Caleb Crain—Necessary Errors
Necessary Errors will always have a soft spot in my heart because it’s the first book I blogged about. But I also love it because it’s so smart and rueful and moving. A much better than average novels of innocents abroad. I can’t wait to see what Crain will write next.
Roz Chast—Can’t We Talk about Something More Pleasant?
Everybody says this about this book, but it’s true: reading it, you will both laugh out loud and feel very, very sad. Of course I’ve always loved Chast’s cartoons—what self-respecting neurotic person doesn’t? But this memoir of her parents’ very old age had a depth and power that surprised me. Made me think about all the conversations neither my parents nor I want to have.
Three Books by Tove Jansson
2014 was Tove Jansson’s centennial and the least I could do was read some of her books. I dispatched The Summer Book, The True Deceiver and Fair Play in the space of a week: they’re wonderful and wonderfully short. They pack a big punch, too. I want to read them again; I’ve a hunch they’ll only get better. (Surely there’s some class I can shoehorn them into?) I wanted to write about them, to force myself to articulate what makes them so great. But I never did. It didn’t help that the week I read them was the week before the semester started. Something else stopped me, too, though. I think it was my sense that they are more complicated than they seem and that delving into them would be a real project. For now, I’ll just say a few obvious things: they are marvelous books about Northern weather and the way it makes you feel—how summer up north makes you feel indomitable and reckless, coated in endless light, how winter makes you feel shriveled and curt, menacing in a different way; they are marvelous books about taking a break from ordinary life; they are marvelous books about friendship, how hard it is to attain and how much it can mean when you do; and above all they are marvelous books about artistic/intellectual work. In this regard, Fair Play is the pick of the litter, even though it was the one I liked least for most of my reading experience it. (An excursion to America seemed particularly infelicitous.) But the ending is so moving and lovely, you forgive everything and realize you’d been wrong in finding parts of it lame and clunky, on the contrary everything was just right.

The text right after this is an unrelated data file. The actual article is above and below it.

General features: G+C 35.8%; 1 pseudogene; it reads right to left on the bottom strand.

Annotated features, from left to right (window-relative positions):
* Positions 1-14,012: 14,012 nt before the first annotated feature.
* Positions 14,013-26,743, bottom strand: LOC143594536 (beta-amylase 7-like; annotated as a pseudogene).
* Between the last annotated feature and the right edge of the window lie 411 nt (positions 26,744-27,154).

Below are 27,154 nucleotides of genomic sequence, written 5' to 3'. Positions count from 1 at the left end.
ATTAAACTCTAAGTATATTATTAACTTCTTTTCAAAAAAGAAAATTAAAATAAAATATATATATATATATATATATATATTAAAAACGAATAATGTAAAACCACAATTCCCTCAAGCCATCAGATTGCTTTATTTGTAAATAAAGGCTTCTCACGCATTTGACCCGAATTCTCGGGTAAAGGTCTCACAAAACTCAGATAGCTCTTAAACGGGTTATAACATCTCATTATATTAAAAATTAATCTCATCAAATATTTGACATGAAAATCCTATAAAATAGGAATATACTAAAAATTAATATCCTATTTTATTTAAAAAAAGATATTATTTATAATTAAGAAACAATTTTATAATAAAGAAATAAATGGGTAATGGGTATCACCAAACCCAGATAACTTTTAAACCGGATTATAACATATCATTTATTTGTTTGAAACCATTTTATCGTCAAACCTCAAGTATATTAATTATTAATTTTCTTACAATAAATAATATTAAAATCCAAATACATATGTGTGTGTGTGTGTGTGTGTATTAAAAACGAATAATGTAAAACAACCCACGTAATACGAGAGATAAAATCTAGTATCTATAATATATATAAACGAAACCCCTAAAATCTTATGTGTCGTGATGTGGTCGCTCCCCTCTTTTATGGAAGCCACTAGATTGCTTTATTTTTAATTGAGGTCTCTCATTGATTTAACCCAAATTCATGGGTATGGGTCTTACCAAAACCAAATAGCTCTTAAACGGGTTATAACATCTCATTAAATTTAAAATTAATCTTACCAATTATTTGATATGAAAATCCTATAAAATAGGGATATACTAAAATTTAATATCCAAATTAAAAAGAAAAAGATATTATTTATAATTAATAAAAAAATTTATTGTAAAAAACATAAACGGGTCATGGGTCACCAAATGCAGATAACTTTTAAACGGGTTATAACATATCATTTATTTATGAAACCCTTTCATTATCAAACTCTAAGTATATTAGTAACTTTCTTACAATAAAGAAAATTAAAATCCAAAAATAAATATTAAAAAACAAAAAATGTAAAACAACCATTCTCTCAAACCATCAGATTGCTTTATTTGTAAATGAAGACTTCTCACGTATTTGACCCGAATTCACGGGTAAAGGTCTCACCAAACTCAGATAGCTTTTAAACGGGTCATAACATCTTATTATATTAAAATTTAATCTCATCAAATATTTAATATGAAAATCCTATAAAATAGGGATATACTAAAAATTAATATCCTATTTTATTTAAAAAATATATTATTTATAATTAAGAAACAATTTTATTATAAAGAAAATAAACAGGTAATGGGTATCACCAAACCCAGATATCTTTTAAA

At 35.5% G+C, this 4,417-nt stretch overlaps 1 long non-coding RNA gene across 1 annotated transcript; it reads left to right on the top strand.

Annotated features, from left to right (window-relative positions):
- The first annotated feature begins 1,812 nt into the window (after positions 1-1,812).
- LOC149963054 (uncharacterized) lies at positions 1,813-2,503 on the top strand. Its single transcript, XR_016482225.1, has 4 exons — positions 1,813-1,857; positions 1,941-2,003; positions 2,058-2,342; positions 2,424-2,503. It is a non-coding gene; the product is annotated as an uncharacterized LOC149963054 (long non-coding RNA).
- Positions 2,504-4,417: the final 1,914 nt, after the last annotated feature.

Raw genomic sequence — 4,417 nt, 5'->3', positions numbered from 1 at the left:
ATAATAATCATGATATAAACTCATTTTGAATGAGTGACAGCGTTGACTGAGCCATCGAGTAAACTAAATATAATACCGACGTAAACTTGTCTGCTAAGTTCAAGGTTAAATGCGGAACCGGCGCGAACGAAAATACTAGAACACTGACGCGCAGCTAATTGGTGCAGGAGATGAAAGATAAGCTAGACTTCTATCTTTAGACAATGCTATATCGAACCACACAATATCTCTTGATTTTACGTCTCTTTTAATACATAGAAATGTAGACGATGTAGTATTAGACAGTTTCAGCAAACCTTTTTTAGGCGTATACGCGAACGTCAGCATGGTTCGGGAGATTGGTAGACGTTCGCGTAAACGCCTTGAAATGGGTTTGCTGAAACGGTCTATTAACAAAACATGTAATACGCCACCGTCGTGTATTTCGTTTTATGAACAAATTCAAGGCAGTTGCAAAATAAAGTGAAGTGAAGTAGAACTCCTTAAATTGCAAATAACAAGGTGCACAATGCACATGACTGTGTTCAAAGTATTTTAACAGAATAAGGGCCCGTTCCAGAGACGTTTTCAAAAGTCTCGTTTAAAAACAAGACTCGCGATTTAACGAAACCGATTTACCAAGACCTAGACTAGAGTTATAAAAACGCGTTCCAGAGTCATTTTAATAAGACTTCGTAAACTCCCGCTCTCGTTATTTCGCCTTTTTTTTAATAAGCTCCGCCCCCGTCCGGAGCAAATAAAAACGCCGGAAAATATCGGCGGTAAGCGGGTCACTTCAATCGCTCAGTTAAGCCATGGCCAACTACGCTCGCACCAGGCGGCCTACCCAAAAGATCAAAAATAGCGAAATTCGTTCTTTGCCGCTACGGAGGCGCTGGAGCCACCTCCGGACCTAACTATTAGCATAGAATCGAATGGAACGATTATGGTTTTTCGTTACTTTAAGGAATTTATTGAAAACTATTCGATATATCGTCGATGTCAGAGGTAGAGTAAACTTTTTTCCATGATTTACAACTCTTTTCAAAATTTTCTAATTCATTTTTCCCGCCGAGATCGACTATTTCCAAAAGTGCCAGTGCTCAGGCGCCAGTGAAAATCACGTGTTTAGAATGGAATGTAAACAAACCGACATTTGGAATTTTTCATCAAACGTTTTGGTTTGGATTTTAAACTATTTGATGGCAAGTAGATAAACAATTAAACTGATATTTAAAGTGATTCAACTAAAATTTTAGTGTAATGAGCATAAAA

Penelope Fitzgerald—The Bookshop
Another book I wanted to write more about and didn’t. Early Fitzgerald, but classic, the story simple to the point of nonexistent. A middle-aged woman decides to open a bookshop in a windy, damp Norfolk town in the late 1950s. It doesn’t work out. The Bookshop is devastating, mostly because Fitzgerald calmly underplays everything. We feel so sad at the end because the world didn’t end. Thinking about it now, I see surprising similarities to The Franchise Affair: both novels have a dark vision of English provincialism. Fitzgerald is funnier than Tey, though. Fitzgerald is always funny, in a desperate, almost daft English way. At long last, a book about books that doesn’t think books will save the world.